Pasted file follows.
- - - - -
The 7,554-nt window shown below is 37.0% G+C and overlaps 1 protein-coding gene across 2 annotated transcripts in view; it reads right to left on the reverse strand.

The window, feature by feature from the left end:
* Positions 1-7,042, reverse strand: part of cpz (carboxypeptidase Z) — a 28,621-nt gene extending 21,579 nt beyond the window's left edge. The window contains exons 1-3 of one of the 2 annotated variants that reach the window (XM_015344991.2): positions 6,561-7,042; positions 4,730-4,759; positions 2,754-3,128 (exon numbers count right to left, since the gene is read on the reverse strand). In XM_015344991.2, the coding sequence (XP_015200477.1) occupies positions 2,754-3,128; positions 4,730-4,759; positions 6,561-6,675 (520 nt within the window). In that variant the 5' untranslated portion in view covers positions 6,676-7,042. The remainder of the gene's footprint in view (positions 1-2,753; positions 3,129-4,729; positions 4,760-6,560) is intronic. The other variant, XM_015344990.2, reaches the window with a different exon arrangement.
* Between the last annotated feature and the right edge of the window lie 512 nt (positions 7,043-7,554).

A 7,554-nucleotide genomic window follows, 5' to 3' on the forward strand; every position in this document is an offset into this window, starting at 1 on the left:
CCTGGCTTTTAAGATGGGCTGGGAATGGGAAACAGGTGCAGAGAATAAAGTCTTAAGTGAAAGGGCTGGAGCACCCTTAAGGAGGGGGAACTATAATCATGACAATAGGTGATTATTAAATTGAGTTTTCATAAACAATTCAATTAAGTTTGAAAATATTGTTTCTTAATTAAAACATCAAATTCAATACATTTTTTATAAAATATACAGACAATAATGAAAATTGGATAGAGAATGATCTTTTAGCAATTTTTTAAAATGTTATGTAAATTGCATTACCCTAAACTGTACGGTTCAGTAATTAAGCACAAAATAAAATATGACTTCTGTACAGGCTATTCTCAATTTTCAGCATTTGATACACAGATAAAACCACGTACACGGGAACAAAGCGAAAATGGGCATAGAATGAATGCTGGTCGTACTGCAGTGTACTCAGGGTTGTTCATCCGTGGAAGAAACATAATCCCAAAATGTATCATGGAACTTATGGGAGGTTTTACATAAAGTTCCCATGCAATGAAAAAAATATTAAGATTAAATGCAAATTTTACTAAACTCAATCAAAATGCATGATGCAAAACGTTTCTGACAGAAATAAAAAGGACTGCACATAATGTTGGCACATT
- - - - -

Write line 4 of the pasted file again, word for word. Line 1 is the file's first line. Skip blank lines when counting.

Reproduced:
* Between the last annotated feature and the right edge of the window lie 512 nt (positions 7,043-7,554).